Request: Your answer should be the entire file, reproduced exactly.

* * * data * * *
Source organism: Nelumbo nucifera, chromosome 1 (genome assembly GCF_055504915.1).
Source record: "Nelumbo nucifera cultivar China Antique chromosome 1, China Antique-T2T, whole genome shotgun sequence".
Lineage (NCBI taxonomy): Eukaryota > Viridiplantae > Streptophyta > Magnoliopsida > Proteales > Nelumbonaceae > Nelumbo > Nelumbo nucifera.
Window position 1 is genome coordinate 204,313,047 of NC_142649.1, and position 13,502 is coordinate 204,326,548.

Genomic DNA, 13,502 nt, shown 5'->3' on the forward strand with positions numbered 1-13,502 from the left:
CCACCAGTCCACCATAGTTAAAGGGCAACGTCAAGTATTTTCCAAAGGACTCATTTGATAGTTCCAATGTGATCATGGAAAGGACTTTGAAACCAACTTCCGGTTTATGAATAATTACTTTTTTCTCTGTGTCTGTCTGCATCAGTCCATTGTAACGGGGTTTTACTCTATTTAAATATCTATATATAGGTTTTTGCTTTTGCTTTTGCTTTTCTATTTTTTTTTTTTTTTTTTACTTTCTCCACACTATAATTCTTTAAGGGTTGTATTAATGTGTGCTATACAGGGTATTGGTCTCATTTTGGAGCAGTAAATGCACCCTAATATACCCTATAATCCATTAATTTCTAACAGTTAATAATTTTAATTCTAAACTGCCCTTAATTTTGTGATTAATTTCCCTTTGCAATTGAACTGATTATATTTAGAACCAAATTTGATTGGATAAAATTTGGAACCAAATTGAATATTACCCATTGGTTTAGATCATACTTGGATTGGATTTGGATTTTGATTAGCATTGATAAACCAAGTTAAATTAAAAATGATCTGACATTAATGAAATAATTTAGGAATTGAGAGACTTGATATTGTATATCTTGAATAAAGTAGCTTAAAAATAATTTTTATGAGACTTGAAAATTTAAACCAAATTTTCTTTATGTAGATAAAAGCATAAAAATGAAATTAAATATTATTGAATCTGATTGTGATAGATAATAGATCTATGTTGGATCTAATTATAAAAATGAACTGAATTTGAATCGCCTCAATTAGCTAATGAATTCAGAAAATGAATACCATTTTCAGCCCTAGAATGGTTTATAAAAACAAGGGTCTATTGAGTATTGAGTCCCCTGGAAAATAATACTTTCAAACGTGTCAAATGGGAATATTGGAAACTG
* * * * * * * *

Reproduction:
Source organism: Nelumbo nucifera, chromosome 1 (genome assembly GCF_055504915.1).
Source record: "Nelumbo nucifera cultivar China Antique chromosome 1, China Antique-T2T, whole genome shotgun sequence".
Lineage (NCBI taxonomy): Eukaryota > Viridiplantae > Streptophyta > Magnoliopsida > Proteales > Nelumbonaceae > Nelumbo > Nelumbo nucifera.
Window position 1 is genome coordinate 204,313,047 of NC_142649.1, and position 13,502 is coordinate 204,326,548.

Genomic DNA, 13,502 nt, shown 5'->3' on the forward strand with positions numbered 1-13,502 from the left:
CCACCAGTCCACCATAGTTAAAGGGCAACGTCAAGTATTTTCCAAAGGACTCATTTGATAGTTCCAATGTGATCATGGAAAGGACTTTGAAACCAACTTCCGGTTTATGAATAATTACTTTTTTCTCTGTGTCTGTCTGCATCAGTCCATTGTAACGGGGTTTTACTCTATTTAAATATCTATATATAGGTTTTTGCTTTTGCTTTTGCTTTTCTATTTTTTTTTTTTTTTTTTACTTTCTCCACACTATAATTCTTTAAGGGTTGTATTAATGTGTGCTATACAGGGTATTGGTCTCATTTTGGAGCAGTAAATGCACCCTAATATACCCTATAATCCATTAATTTCTAACAGTTAATAATTTTAATTCTAAACTGCCCTTAATTTTGTGATTAATTTCCCTTTGCAATTGAACTGATTATATTTAGAACCAAATTTGATTGGATAAAATTTGGAACCAAATTGAATATTACCCATTGGTTTAGATCATACTTGGATTGGATTTGGATTTTGATTAGCATTGATAAACCAAGTTAAATTAAAAATGATCTGACATTAATGAAATAATTTAGGAATTGAGAGACTTGATATTGTATATCTTGAATAAAGTAGCTTAAAAATAATTTTTATGAGACTTGAAAATTTAAACCAAATTTTCTTTATGTAGATAAAAGCATAAAAATGAAATTAAATATTATTGAATCTGATTGTGATAGATAATAGATCTATGTTGGATCTAATTATAAAAATGAACTGAATTTGAATCGCCTCAATTAGCTAATGAATTCAGAAAATGAATACCATTTTCAGCCCTAGAATGGTTTATAAAAACAAGGGTCTATTGAGTATTGAGTCCCCTGGAAAATAATACTTTCAAACGTGTCAAATGGGAATATTGGAAACTG